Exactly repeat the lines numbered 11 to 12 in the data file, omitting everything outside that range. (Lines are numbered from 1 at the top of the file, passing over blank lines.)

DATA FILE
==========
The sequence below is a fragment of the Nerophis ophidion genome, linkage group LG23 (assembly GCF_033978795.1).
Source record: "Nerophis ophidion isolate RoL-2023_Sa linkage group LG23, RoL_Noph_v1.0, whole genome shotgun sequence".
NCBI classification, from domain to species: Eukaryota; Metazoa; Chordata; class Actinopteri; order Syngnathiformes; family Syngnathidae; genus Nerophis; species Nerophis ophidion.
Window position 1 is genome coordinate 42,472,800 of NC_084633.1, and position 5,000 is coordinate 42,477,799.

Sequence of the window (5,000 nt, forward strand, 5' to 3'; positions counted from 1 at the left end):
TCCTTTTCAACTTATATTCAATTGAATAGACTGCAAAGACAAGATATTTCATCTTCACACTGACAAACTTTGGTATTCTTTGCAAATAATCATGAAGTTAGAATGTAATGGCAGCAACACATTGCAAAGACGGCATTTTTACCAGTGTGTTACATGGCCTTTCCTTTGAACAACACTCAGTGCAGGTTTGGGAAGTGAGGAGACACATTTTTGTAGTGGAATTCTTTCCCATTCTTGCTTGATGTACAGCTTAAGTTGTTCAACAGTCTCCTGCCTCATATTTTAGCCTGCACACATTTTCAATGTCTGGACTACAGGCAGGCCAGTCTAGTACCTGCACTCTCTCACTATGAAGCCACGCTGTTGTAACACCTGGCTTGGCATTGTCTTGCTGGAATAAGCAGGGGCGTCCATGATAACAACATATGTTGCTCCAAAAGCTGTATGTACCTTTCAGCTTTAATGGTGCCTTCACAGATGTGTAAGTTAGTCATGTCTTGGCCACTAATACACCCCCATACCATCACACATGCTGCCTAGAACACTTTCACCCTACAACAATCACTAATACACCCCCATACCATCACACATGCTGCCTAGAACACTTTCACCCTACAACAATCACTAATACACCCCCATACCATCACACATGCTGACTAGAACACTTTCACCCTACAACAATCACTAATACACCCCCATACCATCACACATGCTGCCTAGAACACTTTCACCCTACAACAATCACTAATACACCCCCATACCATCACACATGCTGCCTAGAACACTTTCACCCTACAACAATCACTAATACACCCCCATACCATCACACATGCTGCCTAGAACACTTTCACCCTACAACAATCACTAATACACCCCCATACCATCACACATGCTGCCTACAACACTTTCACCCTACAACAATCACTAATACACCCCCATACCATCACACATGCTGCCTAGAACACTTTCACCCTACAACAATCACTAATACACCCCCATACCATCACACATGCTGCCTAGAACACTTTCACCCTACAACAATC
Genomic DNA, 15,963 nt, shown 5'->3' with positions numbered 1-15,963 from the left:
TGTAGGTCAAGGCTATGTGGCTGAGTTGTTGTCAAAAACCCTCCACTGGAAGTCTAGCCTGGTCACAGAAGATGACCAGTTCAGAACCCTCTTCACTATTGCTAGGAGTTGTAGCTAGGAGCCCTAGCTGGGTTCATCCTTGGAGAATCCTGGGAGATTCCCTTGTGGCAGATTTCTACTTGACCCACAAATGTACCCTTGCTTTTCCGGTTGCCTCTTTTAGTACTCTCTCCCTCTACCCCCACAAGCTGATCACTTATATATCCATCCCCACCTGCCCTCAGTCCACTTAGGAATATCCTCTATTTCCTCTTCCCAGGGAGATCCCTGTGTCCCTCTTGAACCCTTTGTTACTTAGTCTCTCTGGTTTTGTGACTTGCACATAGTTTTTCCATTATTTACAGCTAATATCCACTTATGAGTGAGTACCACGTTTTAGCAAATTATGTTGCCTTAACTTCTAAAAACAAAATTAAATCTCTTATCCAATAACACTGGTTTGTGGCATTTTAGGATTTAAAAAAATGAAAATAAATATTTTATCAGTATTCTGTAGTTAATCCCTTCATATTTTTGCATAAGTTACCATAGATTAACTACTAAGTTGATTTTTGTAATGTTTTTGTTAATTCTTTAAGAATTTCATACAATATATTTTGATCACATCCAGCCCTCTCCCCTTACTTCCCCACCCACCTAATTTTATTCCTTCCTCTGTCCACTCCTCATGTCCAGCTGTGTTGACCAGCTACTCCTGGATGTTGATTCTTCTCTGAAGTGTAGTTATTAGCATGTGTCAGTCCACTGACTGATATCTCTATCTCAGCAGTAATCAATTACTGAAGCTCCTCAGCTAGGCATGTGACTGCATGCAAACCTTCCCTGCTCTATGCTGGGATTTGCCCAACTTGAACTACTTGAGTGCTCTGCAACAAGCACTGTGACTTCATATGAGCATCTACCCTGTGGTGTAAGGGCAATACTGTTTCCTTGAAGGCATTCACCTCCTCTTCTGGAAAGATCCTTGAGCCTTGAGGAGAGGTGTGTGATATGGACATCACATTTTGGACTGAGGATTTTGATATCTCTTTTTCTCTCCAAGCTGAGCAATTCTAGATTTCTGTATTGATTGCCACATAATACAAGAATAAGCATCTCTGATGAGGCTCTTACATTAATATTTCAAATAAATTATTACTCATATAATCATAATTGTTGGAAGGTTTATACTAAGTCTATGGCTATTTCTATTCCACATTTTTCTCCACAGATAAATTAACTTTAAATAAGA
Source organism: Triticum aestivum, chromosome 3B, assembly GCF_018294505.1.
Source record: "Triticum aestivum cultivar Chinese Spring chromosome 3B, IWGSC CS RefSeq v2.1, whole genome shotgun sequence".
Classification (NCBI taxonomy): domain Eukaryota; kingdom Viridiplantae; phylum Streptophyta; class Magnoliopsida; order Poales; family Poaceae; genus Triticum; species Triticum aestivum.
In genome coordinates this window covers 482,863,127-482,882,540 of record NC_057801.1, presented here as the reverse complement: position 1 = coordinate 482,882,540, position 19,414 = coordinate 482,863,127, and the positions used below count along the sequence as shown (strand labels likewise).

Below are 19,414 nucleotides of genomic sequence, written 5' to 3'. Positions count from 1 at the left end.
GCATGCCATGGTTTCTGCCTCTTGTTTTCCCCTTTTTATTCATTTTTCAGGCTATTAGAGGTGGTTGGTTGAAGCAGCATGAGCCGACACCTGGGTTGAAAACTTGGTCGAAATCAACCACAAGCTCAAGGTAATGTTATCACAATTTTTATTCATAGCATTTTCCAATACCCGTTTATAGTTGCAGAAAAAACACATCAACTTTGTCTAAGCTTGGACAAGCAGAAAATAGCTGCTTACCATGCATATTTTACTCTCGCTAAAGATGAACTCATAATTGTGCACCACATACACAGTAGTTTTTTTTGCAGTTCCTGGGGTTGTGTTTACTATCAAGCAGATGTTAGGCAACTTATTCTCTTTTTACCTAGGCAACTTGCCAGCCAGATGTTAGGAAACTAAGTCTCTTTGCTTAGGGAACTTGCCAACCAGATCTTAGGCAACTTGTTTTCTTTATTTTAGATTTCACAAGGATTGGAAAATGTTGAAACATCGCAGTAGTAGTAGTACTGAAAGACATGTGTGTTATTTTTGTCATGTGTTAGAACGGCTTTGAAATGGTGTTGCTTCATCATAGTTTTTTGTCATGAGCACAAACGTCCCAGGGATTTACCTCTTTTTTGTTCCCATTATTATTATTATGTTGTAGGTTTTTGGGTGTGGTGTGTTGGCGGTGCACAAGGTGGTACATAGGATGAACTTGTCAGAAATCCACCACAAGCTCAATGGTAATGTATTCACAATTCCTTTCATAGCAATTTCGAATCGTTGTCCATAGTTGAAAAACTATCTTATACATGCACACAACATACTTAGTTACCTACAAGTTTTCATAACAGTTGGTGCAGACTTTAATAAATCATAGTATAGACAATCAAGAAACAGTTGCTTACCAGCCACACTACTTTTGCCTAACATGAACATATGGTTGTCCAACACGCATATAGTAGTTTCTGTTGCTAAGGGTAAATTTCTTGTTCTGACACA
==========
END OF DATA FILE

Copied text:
Classification (NCBI taxonomy): domain Eukaryota; kingdom Viridiplantae; phylum Streptophyta; class Magnoliopsida; order Poales; family Poaceae; genus Triticum; species Triticum aestivum.
In genome coordinates this window covers 482,863,127-482,882,540 of record NC_057801.1, presented here as the reverse complement: position 1 = coordinate 482,882,540, position 19,414 = coordinate 482,863,127, and the positions used below count along the sequence as shown (strand labels likewise).